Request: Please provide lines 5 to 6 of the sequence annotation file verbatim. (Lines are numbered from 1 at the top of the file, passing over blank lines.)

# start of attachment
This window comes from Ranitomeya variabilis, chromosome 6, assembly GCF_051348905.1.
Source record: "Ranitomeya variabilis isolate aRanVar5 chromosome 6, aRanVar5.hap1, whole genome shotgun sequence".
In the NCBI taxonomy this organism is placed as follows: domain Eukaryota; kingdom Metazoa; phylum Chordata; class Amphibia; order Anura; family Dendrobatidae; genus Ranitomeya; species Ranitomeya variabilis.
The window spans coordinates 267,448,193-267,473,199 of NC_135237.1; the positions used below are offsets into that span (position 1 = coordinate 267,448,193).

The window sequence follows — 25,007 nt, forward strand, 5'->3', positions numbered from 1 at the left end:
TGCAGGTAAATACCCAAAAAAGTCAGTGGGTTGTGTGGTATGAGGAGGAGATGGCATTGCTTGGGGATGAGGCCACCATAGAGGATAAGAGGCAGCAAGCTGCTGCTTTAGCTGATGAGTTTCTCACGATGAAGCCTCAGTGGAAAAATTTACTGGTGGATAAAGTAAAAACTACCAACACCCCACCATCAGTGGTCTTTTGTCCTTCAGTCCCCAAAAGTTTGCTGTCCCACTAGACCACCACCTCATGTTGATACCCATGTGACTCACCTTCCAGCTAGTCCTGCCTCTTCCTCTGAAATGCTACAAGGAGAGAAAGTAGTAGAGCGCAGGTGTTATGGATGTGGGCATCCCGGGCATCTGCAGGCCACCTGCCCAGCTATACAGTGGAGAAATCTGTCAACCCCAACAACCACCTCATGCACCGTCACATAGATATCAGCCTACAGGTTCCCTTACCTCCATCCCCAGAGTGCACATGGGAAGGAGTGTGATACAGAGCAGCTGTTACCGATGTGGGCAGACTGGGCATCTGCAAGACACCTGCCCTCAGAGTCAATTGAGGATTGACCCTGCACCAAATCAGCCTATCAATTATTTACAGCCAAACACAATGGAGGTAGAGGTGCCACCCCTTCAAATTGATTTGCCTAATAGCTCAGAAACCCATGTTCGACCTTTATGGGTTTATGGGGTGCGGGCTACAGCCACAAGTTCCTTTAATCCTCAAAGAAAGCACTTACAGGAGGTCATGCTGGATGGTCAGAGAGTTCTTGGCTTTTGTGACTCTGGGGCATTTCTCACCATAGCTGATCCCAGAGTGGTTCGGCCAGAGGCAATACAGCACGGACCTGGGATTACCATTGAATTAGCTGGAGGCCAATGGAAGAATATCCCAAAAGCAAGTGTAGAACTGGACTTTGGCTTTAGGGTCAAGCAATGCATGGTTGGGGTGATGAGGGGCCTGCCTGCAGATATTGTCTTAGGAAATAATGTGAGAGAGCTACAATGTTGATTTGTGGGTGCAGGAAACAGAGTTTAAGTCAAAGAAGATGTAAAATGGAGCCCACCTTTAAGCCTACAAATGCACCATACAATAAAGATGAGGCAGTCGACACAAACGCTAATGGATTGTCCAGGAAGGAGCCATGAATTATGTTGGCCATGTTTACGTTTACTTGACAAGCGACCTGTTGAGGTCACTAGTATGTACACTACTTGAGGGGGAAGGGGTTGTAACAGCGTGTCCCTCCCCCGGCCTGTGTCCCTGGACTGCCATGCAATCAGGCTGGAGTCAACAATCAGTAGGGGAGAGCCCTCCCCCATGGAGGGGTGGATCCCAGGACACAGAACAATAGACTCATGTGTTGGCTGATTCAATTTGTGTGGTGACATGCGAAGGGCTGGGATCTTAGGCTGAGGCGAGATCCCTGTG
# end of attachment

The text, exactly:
The window sequence follows — 25,007 nt, forward strand, 5'->3', positions numbered from 1 at the left end:
TGCAGGTAAATACCCAAAAAAGTCAGTGGGTTGTGTGGTATGAGGAGGAGATGGCATTGCTTGGGGATGAGGCCACCATAGAGGATAAGAGGCAGCAAGCTGCTGCTTTAGCTGATGAGTTTCTCACGATGAAGCCTCAGTGGAAAAATTTACTGGTGGATAAAGTAAAAACTACCAACACCCCACCATCAGTGGTCTTTTGTCCTTCAGTCCCCAAAAGTTTGCTGTCCCACTAGACCACCACCTCATGTTGATACCCATGTGACTCACCTTCCAGCTAGTCCTGCCTCTTCCTCTGAAATGCTACAAGGAGAGAAAGTAGTAGAGCGCAGGTGTTATGGATGTGGGCATCCCGGGCATCTGCAGGCCACCTGCCCAGCTATACAGTGGAGAAATCTGTCAACCCCAACAACCACCTCATGCACCGTCACATAGATATCAGCCTACAGGTTCCCTTACCTCCATCCCCAGAGTGCACATGGGAAGGAGTGTGATACAGAGCAGCTGTTACCGATGTGGGCAGACTGGGCATCTGCAAGACACCTGCCCTCAGAGTCAATTGAGGATTGACCCTGCACCAAATCAGCCTATCAATTATTTACAGCCAAACACAATGGAGGTAGAGGTGCCACCCCTTCAAATTGATTTGCCTAATAGCTCAGAAACCCATGTTCGACCTTTATGGGTTTATGGGGTGCGGGCTACAGCCACAAGTTCCTTTAATCCTCAAAGAAAGCACTTACAGGAGGTCATGCTGGATGGTCAGAGAGTTCTTGGCTTTTGTGACTCTGGGGCATTTCTCACCATAGCTGATCCCAGAGTGGTTCGGCCAGAGGCAATACAGCACGGACCTGGGATTACCATTGAATTAGCTGGAGGCCAATGGAAGAATATCCCAAAAGCAAGTGTAGAACTGGACTTTGGCTTTAGGGTCAAGCAATGCATGGTTGGGGTGATGAGGGGCCTGCCTGCAGATATTGTCTTAGGAAATAATGTGAGAGAGCTACAATGTTGATTTGTGGGTGCAGGAAACAGAGTTTAAGTCAAAGAAGATGTAAAATGGAGCCCACCTTTAAGCCTACAAATGCACCATACAATAAAGATGAGGCAGTCGACACAAACGCTAATGGATTGTCCAGGAAGGAGCCATGAATTATGTTGGCCATGTTTACGTTTACTTGACAAGCGACCTGTTGAGGTCACTAGTATGTACACTACTTGAGGGGGAAGGGGTTGTAACAGCGTGTCCCTCCCCCGGCCTGTGTCCCTGGACTGCCATGCAATCAGGCTGGAGTCAACAATCAGTAGGGGAGAGCCCTCCCCCATGGAGGGGTGGATCCCAGGACACAGAACAATAGACTCATGTGTTGGCTGATTCAATTTGTGTGGTGACATGCGAAGGGCTGGGATCTTAGGCTGAGGCGAGATCCCTGTG